Virtual destructors in C++

In C++ on November 7, 2010 by Matt Giuca Tagged: ,

A quick reminder or lesson for C++ users (a follow-up on my recent angry tweet). I vaguely recall this rule but I had forgotten it, and it just bit me. So a quick quiz: what does this code print (and in what order):

#include <iostream>

class A
    A() { std::cout << "A()" << std::endl; }
    ~A() { std::cout << "~A()" << std::endl; }

class B : public A
    B() { std::cout << "B()" << std::endl; }
    ~B() { std::cout << "~B()" << std::endl; }

int main()
    A* a = new B;
    delete a;

I have two classes, A and B. B is a subclass of A, and both simply print out when their constructor and destructor are called. Since in main I am constructing a new B, upcasting it to an A, then deleting it (as an A*), I would rather like to see both constructors called (upon constructing the B), and then both destructors (upon destroying the A, which is really a B):


What I’m actually seeing is this:


The destructor to B is not being called at all! This can result in some serious memory leakage.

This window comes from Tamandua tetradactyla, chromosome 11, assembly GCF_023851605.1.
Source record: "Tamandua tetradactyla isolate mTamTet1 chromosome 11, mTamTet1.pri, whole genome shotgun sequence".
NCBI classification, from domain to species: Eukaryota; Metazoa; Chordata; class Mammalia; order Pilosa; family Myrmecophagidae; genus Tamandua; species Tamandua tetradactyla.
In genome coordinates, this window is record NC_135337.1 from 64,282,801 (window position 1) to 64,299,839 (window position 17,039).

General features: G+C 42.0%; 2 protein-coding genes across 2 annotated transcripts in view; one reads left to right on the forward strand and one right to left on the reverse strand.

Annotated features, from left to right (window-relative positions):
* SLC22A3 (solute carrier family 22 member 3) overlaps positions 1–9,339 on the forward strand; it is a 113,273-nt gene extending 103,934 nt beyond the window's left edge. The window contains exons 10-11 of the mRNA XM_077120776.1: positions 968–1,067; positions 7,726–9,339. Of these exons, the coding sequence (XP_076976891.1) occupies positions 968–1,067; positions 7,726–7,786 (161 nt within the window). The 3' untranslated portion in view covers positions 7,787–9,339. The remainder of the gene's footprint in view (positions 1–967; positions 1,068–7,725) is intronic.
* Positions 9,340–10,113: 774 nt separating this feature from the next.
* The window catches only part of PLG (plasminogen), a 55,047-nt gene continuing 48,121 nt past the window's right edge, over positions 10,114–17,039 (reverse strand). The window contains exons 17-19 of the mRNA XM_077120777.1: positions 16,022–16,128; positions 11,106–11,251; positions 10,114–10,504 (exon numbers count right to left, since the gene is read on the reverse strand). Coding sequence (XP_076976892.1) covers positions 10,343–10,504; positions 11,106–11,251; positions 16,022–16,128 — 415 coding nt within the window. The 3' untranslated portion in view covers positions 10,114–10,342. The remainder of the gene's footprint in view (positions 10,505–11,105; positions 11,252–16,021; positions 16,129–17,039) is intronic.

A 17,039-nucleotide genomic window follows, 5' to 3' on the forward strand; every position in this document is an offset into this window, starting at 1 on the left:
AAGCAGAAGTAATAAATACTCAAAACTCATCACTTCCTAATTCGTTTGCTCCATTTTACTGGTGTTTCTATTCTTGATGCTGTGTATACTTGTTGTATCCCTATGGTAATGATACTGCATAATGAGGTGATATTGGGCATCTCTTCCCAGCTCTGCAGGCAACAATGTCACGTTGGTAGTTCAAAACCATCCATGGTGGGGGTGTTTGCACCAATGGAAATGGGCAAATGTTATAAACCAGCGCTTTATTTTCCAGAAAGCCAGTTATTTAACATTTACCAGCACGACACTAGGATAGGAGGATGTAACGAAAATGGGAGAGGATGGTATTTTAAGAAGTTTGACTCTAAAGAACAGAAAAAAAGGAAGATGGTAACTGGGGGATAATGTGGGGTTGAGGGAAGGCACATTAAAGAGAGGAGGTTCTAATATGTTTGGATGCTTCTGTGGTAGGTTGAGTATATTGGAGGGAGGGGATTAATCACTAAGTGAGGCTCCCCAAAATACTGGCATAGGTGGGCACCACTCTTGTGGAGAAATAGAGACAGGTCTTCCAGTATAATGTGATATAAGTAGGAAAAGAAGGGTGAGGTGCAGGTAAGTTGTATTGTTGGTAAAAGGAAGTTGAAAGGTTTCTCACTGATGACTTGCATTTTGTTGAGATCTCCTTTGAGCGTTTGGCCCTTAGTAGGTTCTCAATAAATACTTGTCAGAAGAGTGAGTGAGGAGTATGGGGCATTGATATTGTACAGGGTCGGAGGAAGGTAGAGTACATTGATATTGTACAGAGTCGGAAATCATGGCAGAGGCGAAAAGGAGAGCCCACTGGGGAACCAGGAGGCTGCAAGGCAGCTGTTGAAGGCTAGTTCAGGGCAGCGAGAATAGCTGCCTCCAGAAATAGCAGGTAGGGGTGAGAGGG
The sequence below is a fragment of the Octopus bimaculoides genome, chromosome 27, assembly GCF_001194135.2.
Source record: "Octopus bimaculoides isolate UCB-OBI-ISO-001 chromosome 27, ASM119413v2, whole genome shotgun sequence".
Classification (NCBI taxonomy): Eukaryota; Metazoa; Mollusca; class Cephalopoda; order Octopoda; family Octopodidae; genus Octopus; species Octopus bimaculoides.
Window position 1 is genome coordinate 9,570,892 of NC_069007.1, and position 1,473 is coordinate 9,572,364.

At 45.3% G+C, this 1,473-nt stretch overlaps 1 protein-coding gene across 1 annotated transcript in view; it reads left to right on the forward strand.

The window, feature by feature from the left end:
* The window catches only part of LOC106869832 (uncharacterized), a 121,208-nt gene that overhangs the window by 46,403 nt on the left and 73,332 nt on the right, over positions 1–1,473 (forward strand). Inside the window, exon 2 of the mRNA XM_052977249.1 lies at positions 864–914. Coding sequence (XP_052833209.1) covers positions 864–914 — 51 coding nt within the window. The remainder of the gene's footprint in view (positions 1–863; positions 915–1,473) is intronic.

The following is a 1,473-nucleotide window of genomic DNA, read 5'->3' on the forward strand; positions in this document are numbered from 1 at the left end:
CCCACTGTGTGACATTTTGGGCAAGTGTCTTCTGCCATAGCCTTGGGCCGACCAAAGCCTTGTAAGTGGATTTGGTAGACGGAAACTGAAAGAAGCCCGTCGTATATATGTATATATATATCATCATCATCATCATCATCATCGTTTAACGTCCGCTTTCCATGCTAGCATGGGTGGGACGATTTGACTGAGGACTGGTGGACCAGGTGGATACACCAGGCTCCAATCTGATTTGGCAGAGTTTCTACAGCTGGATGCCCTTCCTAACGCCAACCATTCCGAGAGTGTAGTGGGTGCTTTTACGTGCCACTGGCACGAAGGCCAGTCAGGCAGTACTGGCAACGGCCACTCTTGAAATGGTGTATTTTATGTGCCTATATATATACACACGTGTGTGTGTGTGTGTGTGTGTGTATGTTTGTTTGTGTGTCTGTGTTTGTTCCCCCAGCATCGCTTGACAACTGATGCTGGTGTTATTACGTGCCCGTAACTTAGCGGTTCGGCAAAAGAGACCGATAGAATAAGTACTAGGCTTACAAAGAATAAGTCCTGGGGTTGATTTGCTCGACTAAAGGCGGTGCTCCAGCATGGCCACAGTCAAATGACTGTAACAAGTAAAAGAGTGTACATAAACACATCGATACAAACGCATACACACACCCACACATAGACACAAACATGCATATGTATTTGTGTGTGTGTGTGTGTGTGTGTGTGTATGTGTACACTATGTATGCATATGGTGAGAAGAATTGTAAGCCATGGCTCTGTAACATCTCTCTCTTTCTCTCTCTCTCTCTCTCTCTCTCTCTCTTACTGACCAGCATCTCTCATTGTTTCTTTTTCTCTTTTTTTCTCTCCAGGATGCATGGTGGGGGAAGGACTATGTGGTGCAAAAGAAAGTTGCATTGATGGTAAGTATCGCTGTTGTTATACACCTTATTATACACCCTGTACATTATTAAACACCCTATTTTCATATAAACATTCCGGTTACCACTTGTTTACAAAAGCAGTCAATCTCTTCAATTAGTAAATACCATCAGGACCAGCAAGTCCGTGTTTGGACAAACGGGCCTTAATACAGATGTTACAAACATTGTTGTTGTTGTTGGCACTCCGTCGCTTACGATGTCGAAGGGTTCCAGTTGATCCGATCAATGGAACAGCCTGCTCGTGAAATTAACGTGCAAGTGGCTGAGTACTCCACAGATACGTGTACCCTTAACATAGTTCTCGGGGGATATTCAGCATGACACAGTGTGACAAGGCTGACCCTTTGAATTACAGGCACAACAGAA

The reason is understandable (and pretty complicated), but it still sucks: since I am deleting an A object, C++ naturally calls the A class’s destructor, ~A(). In order to call ~B(), it would have to do a dynamic lookup on the runtime type of the variable a. In order to do that, the class A would need a virtual method table, which it doesn’t have, because I didn’t declare any virtual methods. Furthermore, the method ~A() would need to be in the virtual method table, which it isn’t, because I didn’t declare it virtual.

If that doesn’t make sense to you, don’t worry. The solution is pretty simple, but necessarily manual: Add the “virtual” keyword to the ~A() method, like this:

    virtual ~A() { std::cout << "~A()" << std::endl; }

Do that for every single class which might be inherited (the C++ FAQ suggests it’s only necessary if someone will upcast a derived class and delete it, but you can never know when someone might want to do that). You even have to do this if you don’t have a destructor — you need to make one! Like this:

    virtual ~A() {}

And note that even if the derived classes don’t have destructors, this is still necessary. Not only does this issue prevent destructors from being called; it also prevents instance attributes from being destroyed automatically (like say your derived class has an instance vector field; that won’t be automatically destroyed unless the base class has a virtual destructor).

What a mess! More details are at the C++ FAQ.


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